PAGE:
I recently said goodbye to one project and hello to another. With this change my mind shifts to how I organize and lead this new project.

For some time now I’ve been trying to find my “style” when it comes to leading and organizing the testing project for which I’m responsible. I work in a very small team, some of that team is in experienced and often contracted/short term. Further its not usual for me to play a duel role of test lead and senior tester. These things alone make organizing a project a challenge but when you mix complex software and short time lines things can get down right overwhelming.

For past projects I  have always started strong with what I thought was a clear vision and focus, but after the twists and turns I began to loose  my way and my focus. I found myself and the team testing for testing sake. While we were providing information for our stakeholders it didn’t feel like we were moving forward. This has become a point of frustration for me.

So during a long drive last weekend to visit relatives I started thinking about what I could do differently to maintain focus and purpose even through the twists and turns. I thought about the things I had read by Bach, Bolton, and Kaner. I also reflected on what Scott Barber had drawn the back of a notepad one evening about how he plans. All of this was good information but didn’t give me the “ah ha” I was looking for nor were they “my style.” I then started thinking about other industries, trades, and fields that might have good models that I could adapt for this task.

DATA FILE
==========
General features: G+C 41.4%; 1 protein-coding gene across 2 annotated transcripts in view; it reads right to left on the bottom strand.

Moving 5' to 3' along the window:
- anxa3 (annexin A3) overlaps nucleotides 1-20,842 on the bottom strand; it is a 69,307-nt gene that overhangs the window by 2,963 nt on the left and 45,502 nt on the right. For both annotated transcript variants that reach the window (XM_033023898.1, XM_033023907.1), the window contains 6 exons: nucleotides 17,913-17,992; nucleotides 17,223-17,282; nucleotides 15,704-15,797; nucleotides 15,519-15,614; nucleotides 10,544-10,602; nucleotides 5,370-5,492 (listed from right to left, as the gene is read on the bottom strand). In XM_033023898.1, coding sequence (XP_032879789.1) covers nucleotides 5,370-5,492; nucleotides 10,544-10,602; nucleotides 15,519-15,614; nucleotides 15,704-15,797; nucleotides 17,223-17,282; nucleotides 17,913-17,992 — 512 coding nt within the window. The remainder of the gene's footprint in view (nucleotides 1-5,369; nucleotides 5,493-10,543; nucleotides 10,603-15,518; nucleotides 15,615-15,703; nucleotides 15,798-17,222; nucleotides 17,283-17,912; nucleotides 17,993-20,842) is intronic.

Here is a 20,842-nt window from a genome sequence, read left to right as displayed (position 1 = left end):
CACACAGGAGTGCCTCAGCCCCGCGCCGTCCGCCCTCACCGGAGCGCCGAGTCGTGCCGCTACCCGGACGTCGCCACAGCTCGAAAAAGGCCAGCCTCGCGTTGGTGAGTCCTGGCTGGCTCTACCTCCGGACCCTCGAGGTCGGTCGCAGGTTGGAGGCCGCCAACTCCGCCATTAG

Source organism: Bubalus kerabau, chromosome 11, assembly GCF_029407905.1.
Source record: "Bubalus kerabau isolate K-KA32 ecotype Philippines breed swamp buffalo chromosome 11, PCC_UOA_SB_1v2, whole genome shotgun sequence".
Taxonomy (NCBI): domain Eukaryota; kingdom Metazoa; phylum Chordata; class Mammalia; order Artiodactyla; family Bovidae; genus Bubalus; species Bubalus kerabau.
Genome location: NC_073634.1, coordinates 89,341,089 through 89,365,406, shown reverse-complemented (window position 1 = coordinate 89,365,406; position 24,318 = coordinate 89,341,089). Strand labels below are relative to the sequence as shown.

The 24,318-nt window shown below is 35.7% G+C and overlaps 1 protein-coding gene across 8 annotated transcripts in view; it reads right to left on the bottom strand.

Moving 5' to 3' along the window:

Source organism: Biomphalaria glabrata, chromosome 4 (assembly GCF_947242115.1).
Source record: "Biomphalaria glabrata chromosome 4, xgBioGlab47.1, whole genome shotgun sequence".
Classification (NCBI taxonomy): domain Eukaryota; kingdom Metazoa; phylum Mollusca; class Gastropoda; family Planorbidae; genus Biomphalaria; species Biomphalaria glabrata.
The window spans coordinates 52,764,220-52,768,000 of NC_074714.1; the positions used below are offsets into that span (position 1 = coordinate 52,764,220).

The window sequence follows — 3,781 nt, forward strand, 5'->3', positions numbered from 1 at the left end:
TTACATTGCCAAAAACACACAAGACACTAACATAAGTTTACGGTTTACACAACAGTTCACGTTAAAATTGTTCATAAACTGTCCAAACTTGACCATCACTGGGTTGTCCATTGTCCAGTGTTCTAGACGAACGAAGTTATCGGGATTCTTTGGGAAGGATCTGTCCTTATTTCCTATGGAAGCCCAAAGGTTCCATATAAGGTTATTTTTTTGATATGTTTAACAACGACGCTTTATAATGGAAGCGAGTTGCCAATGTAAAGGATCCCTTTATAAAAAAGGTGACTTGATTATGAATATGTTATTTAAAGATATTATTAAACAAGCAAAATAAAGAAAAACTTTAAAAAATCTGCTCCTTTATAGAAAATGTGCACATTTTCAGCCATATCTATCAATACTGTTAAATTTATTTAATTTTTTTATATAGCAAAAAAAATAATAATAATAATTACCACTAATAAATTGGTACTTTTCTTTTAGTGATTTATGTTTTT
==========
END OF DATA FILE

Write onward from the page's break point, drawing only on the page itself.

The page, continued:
Then it hit me, when I was younger I was involved in Civil Air Patrol. One of the primary roles of this organization was Search and Rescue (SAR). I spent many weekends in the woods on practice missions, and had the opportunity to be a part of real searches on a number of occasions. To be involved and take on leadership roles I  had to learn how to read maps, layout search grids, participate in ground and air searches, and coordinate communications.

While this works for SAR I wondered if it could be adapted for software testing. Then I remembered something that Jon Bach mentioned during a class on Session Based Exploratory Testing. He shared that someone had come to him and said the Session Based ET was a lot like Search and Rescue. So if it can work at the micro level in an exploratory session, why can’t it work to organize and lead the entire project?

So in the coming months I hope to leverage my search and resuce skills (which are rusty) to lead this project. I’ve already begun comparing SAR concepts to my test project and many are lining up (search grids vs coverage areas, ground team member vs software tester, search types (air, ground) vs breadth/depth) I’m excited to see where this leads.